OCC Chief says Crypto Could Destabilize the Financial System Like Derivatives in 2008

Michael Hsu, Chief of the US Office of the Comptroller of the Currency (OCC), isn’t very keen on cryptocurrency. He recently called the industry a threat to the financial system that could unravel into a 2008-style collapse.

Hsu’s Concerns Surrounding Crypto

Hsu voiced his criticisms of the digital asset space in a webcast with The Blockchain Association on Tuesday. During the call, he compares the threat of cryptocurrencies to credit-default swaps that led to the banking meltdown of 2008. Like cryptocurrency and DeFi models, he says that the math wizards engineered them to make risky lending foolproof.

Crypto/DeFi today is on a path that looks similar to CDS in the early 2000s. Fortunately, this group has the power to change ways and avoid a crisis.

Credit default swaps are a form of insurance lenders use against the risk of borrowers defaulting on their loans. Lenders purchase credit default swaps from a third party that guarantees to reimburse them if their borrower defaults. This typically comes in exchange for a monthly premium paid by the borrower to the third party. 

More specifically, Hsu says he has concerns over the high yield earning rates that many crypto institutions offer customers. He claims that explanations of how these industries generate such massive returns tend to “devolve into cryptospeak.”

Overall, the OCC chief does not believe that crypto and DeFi offer much in the way of real-world economic solutions. Therefore, their value is highly speculative and quite likely to lead to destructive boom and bust cycles.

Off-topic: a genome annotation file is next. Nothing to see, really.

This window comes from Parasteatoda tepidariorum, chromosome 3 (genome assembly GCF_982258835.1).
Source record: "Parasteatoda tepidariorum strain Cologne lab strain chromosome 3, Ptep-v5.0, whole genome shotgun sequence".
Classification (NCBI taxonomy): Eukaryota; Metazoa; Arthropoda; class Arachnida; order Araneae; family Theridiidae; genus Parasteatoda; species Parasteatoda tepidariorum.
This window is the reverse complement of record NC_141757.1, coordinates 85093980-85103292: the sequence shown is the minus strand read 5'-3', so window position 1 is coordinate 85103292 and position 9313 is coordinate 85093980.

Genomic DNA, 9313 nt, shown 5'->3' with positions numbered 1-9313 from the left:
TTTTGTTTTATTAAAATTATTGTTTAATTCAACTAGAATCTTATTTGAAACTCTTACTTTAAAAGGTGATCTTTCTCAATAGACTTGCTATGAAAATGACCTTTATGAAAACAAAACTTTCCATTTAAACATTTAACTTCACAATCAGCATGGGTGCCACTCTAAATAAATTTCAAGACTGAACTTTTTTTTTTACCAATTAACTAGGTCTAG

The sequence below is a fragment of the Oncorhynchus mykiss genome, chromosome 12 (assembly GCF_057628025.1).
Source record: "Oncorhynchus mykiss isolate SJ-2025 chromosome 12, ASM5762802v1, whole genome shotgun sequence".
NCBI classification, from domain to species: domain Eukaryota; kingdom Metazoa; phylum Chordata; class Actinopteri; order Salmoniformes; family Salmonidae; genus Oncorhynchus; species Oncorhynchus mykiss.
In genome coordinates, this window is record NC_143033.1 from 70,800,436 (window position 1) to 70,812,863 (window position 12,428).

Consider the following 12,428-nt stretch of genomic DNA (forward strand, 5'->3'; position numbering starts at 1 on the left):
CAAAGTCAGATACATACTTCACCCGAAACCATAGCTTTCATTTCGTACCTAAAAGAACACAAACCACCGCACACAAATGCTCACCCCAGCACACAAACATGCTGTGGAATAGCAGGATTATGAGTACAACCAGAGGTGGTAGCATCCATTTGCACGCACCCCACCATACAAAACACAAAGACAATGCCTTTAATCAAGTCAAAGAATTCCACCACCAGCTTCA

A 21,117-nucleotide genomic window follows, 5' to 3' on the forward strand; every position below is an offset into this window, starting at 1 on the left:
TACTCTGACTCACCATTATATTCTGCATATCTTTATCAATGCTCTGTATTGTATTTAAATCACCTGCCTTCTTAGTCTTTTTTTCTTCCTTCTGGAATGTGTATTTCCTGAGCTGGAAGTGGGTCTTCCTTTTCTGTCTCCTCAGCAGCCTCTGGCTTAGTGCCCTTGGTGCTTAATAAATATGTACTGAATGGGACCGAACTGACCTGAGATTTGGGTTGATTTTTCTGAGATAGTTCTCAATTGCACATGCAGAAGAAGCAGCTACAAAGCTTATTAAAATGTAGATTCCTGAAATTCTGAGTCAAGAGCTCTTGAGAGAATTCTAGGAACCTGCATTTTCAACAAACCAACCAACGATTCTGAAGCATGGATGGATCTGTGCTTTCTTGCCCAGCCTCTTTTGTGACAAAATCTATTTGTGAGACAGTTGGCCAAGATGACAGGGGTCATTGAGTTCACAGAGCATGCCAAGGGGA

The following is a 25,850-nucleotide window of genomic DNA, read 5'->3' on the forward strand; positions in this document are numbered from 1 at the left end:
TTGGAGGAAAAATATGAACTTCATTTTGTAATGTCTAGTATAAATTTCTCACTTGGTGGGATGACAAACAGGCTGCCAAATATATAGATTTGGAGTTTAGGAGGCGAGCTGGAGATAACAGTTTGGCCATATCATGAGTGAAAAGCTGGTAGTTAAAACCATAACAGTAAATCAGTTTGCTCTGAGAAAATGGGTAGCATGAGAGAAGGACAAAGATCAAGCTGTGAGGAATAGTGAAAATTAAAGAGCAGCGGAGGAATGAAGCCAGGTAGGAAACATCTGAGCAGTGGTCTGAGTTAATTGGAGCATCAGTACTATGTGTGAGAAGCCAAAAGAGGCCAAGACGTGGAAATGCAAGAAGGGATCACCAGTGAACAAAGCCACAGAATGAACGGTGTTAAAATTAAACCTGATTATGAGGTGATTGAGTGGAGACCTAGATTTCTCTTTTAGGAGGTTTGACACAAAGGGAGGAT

Extra Cautious Regulators in the US

The OCC has been more critical of crypto since Michael Hsu assumed his role as chief. Previously, a former executive of the cryptocurrency exchange Coinbase managed the regulatory body. Naturally, he was more welcoming to the industry, providing banking charters to some emerging crypto firms. 

A similar story regards the SEC. The commission was once led by Jay Clayton, who has since joined an Israeli-based cryptocurrency custodian out of excitement for the industry’s prospects. However, Gary Gensler was recently interviewed by the Washington Post, saying he believes most cryptocurrencies are securities. As such, he believes that regulatory oversight should preside over most tokens trades.

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As of late, both Hsu and Gensler have been researching and discussing how to address stable coins, including Tether.

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